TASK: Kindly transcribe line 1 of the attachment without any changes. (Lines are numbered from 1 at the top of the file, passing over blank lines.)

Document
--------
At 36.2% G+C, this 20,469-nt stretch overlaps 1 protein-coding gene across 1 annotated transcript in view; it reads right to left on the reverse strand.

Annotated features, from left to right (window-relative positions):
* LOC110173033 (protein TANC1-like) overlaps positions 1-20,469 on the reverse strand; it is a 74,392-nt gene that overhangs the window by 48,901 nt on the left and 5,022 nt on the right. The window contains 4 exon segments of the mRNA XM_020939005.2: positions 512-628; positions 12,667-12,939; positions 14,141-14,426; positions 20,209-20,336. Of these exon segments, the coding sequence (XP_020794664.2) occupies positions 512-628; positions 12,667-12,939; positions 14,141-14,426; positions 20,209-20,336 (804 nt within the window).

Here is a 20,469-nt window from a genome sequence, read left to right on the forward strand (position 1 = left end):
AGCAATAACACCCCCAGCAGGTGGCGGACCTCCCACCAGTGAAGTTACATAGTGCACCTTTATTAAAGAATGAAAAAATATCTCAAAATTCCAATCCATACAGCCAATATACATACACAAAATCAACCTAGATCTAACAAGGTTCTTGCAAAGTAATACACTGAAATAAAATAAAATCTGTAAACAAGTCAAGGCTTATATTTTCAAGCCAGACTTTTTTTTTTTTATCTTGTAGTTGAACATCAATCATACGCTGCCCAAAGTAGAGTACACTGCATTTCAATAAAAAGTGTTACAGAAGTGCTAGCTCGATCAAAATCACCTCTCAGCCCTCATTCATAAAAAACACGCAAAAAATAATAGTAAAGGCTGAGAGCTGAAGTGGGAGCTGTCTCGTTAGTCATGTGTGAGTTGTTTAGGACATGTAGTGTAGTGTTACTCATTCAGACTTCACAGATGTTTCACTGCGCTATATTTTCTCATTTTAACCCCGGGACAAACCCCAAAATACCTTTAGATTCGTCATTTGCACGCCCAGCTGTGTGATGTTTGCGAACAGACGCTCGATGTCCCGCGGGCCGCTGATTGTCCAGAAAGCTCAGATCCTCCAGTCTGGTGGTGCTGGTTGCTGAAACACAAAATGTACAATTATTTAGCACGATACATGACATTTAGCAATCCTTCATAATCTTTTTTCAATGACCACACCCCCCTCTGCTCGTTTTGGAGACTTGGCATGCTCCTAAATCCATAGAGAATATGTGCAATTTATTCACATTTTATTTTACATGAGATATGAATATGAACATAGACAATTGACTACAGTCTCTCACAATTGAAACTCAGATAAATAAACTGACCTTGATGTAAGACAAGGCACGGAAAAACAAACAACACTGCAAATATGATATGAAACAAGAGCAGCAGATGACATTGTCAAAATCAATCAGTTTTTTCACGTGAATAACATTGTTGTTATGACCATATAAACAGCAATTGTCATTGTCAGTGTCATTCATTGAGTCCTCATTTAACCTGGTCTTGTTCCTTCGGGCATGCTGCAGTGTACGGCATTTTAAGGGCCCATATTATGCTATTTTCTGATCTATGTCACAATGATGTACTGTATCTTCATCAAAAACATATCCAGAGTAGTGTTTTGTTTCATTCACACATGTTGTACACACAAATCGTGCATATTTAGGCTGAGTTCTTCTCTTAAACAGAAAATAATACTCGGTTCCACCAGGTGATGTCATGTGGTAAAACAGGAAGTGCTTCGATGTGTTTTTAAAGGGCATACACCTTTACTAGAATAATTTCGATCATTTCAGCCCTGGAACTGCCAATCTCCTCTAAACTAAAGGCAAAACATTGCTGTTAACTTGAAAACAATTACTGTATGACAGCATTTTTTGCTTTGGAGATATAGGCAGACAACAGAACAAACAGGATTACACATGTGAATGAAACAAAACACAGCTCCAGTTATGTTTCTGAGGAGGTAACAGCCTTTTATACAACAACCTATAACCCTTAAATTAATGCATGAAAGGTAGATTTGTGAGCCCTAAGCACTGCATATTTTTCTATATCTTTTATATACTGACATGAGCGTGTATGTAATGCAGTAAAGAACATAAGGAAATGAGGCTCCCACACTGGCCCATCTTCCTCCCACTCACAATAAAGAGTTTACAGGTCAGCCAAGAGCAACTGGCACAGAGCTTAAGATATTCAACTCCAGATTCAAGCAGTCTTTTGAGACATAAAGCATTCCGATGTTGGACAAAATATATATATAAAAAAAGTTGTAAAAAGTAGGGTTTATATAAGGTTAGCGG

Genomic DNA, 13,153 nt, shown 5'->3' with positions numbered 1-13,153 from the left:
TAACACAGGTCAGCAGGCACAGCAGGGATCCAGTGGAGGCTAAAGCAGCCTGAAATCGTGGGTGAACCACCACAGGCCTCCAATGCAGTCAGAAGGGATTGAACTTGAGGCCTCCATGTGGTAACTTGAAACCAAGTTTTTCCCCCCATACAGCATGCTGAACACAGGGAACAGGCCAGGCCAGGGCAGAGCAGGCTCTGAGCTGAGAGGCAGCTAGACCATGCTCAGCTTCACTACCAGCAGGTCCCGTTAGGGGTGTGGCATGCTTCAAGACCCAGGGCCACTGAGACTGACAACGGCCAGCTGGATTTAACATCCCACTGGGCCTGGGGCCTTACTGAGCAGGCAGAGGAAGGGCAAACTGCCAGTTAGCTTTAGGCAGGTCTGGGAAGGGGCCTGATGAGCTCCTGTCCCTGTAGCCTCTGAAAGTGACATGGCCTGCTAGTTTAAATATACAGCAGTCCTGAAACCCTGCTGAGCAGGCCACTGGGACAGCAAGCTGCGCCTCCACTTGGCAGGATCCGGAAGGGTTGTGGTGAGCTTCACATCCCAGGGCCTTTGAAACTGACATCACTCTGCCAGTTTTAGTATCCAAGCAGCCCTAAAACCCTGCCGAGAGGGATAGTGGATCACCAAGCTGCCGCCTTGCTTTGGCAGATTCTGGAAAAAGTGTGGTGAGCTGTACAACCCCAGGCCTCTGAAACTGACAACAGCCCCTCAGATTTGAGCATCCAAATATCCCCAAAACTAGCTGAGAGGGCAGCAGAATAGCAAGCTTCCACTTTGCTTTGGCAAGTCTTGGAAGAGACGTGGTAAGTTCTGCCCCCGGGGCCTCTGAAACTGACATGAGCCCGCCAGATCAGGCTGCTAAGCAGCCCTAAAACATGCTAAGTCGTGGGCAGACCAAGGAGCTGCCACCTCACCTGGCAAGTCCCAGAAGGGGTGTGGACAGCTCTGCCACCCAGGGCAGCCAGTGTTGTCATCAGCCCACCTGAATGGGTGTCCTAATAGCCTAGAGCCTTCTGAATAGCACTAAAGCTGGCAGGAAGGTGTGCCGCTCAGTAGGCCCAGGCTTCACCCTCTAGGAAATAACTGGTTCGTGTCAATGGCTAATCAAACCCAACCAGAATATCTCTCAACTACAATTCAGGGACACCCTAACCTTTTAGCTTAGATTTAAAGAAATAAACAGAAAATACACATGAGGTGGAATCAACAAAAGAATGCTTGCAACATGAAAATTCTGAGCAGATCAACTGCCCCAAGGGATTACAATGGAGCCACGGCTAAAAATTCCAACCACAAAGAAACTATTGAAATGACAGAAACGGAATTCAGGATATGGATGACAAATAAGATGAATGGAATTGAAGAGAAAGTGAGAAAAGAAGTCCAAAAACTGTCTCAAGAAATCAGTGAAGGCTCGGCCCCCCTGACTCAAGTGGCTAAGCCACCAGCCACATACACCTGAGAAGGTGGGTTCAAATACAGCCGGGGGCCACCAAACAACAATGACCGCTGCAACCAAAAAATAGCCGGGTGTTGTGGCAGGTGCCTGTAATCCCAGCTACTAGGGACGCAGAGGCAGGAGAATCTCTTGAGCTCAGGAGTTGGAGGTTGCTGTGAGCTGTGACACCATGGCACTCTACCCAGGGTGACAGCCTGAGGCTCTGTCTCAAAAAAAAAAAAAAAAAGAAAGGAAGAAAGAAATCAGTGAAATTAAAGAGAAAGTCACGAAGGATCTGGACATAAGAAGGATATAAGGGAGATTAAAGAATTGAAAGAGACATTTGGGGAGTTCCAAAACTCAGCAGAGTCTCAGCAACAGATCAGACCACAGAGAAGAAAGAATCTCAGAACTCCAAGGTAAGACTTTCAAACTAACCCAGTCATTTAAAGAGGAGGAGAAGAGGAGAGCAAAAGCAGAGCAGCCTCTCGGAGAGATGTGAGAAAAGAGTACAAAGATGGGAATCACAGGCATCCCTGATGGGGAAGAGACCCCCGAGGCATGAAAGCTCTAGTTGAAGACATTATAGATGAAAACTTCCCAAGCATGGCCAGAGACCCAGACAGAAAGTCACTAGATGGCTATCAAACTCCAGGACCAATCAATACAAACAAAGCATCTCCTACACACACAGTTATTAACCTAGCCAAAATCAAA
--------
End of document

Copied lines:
At 36.2% G+C, this 20,469-nt stretch overlaps 1 protein-coding gene across 1 annotated transcript in view; it reads right to left on the reverse strand.